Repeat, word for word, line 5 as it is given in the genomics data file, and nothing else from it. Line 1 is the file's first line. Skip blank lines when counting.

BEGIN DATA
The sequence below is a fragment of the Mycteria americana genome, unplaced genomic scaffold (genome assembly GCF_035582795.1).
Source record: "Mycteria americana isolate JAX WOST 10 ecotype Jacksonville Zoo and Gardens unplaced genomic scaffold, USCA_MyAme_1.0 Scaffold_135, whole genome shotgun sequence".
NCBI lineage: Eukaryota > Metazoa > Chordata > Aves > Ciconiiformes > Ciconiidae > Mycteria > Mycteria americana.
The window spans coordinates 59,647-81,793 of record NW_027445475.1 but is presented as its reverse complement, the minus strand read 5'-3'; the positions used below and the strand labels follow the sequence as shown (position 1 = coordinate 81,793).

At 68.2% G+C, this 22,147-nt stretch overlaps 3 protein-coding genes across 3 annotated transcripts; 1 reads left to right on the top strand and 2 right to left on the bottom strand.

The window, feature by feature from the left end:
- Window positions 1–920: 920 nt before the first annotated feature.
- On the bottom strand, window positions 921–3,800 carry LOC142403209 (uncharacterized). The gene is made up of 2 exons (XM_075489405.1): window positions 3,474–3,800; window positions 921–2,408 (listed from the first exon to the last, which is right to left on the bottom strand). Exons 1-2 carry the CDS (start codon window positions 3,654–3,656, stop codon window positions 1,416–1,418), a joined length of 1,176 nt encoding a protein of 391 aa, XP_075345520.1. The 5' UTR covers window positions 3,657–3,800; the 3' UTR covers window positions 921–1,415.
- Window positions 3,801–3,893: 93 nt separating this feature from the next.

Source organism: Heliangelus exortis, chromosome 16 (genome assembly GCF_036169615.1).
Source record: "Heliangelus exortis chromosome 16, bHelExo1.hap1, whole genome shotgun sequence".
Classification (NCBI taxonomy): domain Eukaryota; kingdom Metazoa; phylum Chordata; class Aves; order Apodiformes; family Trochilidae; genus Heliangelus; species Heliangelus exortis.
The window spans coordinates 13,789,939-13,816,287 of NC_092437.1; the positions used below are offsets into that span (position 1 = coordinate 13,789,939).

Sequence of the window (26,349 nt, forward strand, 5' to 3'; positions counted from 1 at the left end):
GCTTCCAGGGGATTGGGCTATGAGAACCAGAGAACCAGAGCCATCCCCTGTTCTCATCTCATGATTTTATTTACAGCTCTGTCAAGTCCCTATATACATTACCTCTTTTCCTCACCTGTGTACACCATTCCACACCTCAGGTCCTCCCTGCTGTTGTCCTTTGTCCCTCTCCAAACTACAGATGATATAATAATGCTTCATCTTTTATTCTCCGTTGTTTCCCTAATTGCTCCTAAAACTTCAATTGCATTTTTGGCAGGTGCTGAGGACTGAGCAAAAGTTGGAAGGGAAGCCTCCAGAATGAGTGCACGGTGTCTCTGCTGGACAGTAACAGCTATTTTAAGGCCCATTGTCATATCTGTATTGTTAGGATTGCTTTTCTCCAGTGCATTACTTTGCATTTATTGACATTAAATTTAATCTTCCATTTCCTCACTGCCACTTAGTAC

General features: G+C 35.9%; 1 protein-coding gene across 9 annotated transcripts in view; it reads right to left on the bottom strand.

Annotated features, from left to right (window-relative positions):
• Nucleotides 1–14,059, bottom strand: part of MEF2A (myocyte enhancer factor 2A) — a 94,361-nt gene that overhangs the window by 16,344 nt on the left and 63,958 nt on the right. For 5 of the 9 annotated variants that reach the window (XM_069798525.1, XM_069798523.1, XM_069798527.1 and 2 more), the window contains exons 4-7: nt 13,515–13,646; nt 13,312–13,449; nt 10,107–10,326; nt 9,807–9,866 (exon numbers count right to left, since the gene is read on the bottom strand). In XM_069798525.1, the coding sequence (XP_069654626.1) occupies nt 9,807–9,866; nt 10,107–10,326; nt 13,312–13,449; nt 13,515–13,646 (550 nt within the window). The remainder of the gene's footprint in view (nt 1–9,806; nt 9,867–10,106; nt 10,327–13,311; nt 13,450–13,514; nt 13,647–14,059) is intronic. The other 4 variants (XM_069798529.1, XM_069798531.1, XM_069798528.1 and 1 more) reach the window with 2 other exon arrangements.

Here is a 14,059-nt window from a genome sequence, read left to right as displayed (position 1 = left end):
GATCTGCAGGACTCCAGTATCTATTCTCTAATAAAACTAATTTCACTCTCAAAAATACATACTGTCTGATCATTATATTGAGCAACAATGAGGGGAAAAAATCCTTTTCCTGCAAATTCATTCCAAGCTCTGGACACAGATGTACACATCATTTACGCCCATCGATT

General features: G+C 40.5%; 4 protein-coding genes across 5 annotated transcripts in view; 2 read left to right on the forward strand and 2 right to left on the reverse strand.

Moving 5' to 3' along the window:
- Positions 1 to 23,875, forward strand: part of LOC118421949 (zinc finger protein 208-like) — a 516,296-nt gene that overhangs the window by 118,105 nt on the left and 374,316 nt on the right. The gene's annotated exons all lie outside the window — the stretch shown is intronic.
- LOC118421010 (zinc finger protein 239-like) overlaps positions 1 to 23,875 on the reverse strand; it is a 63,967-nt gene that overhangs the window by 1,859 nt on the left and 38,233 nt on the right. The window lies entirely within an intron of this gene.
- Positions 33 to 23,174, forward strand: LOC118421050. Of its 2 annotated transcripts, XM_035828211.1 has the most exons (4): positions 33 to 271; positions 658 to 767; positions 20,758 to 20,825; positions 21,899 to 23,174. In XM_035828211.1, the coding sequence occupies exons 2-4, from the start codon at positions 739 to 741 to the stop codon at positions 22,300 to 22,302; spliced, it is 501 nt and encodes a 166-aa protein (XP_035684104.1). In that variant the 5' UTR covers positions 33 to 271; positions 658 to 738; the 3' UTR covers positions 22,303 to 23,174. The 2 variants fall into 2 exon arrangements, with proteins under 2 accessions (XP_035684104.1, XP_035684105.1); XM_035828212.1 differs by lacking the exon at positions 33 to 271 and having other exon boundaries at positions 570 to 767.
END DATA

At 68.2% G+C, this 22,147-nt stretch overlaps 3 protein-coding genes across 3 annotated transcripts; 1 reads left to right on the top strand and 2 right to left on the bottom strand.